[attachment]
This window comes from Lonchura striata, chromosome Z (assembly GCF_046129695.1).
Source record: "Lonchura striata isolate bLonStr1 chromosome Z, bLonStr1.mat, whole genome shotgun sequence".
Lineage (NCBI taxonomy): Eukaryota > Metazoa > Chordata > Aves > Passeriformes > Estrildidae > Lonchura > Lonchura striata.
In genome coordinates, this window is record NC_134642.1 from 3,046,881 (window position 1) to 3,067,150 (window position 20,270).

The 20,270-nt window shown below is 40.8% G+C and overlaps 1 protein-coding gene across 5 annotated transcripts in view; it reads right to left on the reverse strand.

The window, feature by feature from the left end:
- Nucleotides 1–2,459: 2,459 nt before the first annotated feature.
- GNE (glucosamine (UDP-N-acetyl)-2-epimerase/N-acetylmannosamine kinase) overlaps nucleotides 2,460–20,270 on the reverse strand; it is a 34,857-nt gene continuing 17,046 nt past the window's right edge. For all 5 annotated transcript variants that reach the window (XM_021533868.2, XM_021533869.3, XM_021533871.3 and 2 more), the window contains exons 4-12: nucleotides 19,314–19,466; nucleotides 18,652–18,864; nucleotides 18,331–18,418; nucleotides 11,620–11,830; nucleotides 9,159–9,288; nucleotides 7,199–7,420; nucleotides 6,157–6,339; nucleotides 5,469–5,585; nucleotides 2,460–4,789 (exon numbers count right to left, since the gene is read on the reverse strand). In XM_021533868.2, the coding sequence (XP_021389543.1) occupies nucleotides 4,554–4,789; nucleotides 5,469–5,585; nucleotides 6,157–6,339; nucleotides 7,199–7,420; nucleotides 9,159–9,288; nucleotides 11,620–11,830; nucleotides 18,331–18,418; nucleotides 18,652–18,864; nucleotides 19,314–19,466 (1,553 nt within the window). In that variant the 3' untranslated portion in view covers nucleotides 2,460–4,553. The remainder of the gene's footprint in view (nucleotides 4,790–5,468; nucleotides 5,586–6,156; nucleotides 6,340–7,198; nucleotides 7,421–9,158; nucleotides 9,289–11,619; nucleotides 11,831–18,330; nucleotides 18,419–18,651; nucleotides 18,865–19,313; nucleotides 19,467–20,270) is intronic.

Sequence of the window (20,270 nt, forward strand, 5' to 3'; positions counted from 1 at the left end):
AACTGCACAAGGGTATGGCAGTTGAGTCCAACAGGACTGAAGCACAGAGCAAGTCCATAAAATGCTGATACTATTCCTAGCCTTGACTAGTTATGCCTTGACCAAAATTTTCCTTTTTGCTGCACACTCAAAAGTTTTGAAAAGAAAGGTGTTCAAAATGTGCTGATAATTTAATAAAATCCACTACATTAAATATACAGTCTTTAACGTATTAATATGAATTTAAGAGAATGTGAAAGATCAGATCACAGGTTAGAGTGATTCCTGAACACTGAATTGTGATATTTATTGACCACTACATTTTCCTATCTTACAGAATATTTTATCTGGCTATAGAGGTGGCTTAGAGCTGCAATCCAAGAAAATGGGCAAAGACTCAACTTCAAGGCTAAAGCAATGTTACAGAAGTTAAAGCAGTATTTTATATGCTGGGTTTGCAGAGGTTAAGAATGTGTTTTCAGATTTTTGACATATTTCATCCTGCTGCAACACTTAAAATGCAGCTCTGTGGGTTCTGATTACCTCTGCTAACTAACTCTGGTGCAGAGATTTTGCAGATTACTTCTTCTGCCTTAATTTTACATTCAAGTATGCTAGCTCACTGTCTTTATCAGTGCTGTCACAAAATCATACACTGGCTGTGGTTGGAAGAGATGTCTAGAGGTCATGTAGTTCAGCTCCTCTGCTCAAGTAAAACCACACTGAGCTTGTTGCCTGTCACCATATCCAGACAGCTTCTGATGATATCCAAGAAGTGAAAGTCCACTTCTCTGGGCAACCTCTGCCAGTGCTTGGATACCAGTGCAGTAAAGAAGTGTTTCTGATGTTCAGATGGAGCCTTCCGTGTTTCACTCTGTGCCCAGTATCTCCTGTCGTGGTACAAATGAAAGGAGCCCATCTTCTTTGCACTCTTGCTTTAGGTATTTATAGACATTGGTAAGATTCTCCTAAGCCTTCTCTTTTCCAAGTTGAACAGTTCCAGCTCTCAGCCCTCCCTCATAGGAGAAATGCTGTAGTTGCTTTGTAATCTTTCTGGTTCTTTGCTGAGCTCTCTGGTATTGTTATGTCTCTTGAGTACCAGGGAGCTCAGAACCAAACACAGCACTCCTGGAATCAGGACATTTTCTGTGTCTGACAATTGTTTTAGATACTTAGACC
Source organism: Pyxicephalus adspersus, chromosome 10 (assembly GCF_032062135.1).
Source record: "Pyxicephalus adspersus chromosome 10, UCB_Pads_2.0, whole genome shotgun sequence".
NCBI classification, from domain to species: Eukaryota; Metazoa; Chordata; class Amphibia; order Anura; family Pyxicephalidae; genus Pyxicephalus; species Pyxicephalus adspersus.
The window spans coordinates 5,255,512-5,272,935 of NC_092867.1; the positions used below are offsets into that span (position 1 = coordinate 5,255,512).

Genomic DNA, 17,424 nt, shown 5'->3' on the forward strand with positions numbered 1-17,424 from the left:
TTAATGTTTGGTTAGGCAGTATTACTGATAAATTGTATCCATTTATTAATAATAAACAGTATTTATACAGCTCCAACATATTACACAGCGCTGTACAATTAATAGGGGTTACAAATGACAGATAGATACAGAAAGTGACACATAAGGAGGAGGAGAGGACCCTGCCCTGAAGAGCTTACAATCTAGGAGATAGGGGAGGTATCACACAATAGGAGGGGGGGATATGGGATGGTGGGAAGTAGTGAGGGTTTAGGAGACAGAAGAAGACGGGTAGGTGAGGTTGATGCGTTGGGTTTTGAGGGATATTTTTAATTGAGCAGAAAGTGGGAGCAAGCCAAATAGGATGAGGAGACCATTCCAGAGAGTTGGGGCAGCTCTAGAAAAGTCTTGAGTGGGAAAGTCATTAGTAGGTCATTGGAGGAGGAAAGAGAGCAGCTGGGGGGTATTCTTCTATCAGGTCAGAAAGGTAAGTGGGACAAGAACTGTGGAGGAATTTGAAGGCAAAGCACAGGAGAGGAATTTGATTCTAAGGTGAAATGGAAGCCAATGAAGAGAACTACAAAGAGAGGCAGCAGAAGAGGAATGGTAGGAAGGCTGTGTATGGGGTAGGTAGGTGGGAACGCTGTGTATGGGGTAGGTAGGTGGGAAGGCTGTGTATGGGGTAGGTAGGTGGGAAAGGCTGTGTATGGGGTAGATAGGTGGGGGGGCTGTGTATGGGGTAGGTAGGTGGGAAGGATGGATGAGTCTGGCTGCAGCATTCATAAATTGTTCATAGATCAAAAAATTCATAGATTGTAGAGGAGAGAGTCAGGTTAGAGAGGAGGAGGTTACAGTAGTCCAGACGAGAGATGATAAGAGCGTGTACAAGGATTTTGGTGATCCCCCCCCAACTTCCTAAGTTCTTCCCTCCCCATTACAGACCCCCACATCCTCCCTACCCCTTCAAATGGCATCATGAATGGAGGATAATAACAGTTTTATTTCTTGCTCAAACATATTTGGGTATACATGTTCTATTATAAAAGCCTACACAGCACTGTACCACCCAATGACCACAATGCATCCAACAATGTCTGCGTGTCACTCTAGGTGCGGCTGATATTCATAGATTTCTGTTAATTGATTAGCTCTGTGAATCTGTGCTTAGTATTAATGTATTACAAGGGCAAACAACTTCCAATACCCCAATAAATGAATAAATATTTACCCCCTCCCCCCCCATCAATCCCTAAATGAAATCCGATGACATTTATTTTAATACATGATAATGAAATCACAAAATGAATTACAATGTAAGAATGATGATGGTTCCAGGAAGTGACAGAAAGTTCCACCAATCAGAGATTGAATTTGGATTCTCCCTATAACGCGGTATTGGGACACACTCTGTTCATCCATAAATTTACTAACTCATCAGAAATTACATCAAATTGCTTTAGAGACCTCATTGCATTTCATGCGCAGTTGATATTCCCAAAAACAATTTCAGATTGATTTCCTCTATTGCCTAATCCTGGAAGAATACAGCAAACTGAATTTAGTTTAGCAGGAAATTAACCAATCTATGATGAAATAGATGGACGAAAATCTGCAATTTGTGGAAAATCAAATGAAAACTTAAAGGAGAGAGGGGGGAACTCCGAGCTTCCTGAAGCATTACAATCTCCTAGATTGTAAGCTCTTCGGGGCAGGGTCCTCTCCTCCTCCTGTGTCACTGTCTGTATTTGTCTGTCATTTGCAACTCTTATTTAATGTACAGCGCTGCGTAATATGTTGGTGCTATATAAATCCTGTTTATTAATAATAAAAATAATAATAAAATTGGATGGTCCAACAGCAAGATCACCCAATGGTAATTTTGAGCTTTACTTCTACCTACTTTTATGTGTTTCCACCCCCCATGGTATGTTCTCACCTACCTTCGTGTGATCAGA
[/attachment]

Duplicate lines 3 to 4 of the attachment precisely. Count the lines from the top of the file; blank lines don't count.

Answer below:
Lineage (NCBI taxonomy): Eukaryota > Metazoa > Chordata > Aves > Passeriformes > Estrildidae > Lonchura > Lonchura striata.
In genome coordinates, this window is record NC_134642.1 from 3,046,881 (window position 1) to 3,067,150 (window position 20,270).